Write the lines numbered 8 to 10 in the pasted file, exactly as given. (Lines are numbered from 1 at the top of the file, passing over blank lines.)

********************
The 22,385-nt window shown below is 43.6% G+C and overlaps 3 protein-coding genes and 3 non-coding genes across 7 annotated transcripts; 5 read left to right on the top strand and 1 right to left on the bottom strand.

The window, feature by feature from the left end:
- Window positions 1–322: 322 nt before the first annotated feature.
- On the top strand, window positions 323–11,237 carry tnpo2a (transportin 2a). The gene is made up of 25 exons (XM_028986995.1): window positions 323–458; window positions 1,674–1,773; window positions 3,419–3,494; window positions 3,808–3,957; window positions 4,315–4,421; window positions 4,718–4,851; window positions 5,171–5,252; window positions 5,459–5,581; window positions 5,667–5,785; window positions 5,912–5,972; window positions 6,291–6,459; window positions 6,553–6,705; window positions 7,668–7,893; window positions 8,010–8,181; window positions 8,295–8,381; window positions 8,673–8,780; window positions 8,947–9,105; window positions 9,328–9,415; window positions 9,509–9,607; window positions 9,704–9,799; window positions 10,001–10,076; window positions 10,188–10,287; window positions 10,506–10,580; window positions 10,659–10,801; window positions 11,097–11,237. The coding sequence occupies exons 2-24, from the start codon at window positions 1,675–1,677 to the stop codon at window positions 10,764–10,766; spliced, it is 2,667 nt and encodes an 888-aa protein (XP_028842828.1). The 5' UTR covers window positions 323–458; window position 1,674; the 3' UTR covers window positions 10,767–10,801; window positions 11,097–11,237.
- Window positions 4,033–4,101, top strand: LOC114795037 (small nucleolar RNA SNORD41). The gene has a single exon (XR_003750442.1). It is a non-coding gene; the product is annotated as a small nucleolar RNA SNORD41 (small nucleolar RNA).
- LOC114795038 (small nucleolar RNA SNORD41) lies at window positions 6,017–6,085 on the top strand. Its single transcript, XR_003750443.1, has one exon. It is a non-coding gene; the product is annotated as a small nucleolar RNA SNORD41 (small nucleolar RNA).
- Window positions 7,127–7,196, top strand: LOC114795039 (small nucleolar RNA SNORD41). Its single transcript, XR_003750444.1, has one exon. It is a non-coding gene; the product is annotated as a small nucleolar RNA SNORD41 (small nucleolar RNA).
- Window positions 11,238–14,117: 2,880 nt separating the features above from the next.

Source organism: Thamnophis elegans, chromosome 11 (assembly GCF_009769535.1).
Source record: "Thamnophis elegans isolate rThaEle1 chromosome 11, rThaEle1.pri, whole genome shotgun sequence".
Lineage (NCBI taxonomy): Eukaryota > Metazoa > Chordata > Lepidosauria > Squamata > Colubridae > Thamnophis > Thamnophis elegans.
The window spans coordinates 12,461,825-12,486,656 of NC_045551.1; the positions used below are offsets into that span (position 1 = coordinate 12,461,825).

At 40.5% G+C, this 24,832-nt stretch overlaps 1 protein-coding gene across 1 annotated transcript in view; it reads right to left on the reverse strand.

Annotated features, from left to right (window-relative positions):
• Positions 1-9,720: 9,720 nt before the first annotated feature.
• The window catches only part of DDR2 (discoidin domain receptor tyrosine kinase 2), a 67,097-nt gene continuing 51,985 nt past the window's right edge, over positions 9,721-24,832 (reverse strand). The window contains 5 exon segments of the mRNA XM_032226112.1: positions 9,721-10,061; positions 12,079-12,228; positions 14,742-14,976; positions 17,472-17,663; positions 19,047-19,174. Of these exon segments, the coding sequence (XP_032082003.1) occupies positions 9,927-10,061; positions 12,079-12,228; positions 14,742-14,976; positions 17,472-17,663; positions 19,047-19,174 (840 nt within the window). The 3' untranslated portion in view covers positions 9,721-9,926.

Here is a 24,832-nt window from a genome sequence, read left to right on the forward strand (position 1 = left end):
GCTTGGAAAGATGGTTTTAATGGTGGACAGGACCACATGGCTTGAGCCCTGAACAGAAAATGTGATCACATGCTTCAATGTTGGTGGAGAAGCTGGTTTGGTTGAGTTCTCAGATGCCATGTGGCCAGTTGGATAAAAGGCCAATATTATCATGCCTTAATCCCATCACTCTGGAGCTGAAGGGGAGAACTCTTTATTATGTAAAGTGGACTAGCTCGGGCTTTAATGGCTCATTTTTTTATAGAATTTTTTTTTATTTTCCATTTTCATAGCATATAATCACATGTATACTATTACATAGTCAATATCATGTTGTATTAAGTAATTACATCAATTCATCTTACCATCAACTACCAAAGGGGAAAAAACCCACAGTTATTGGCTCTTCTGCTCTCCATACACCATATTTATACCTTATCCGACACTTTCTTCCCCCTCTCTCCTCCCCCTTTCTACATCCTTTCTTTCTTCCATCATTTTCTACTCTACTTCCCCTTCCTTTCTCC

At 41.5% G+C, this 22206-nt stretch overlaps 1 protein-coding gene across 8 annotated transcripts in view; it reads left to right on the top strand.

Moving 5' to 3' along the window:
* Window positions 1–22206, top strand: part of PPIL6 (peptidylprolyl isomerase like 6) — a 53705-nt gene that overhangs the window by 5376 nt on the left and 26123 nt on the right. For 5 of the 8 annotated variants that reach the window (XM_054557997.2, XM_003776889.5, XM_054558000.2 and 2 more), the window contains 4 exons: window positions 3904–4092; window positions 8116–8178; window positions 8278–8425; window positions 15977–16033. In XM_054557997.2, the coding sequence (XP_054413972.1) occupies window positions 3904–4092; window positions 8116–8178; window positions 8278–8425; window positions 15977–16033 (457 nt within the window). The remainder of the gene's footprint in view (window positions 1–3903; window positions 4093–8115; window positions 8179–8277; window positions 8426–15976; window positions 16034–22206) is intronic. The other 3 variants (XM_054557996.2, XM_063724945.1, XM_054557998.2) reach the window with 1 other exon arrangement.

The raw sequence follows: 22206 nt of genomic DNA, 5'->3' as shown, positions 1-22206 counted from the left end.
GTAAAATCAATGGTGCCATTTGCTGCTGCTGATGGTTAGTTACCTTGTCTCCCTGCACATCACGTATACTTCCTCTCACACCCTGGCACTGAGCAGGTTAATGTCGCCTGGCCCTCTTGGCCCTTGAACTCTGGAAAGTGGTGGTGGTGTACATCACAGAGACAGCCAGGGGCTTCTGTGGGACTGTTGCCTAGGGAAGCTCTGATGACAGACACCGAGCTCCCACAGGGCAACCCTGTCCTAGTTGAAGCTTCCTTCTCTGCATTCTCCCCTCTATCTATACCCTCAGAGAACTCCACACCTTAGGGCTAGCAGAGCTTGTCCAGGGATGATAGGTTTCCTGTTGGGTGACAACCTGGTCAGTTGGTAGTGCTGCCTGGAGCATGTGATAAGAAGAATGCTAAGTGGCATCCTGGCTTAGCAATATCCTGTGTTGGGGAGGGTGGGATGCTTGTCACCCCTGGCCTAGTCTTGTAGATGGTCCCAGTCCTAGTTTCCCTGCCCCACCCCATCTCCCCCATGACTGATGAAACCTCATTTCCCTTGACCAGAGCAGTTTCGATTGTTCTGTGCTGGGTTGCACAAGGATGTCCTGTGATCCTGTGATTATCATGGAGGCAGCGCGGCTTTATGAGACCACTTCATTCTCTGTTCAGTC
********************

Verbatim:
- Window positions 11,238–14,117: 2,880 nt separating the features above from the next.

Source organism: Thamnophis elegans, chromosome 11 (assembly GCF_009769535.1).
Source record: "Thamnophis elegans isolate rThaEle1 chromosome 11, rThaEle1.pri, whole genome shotgun sequence".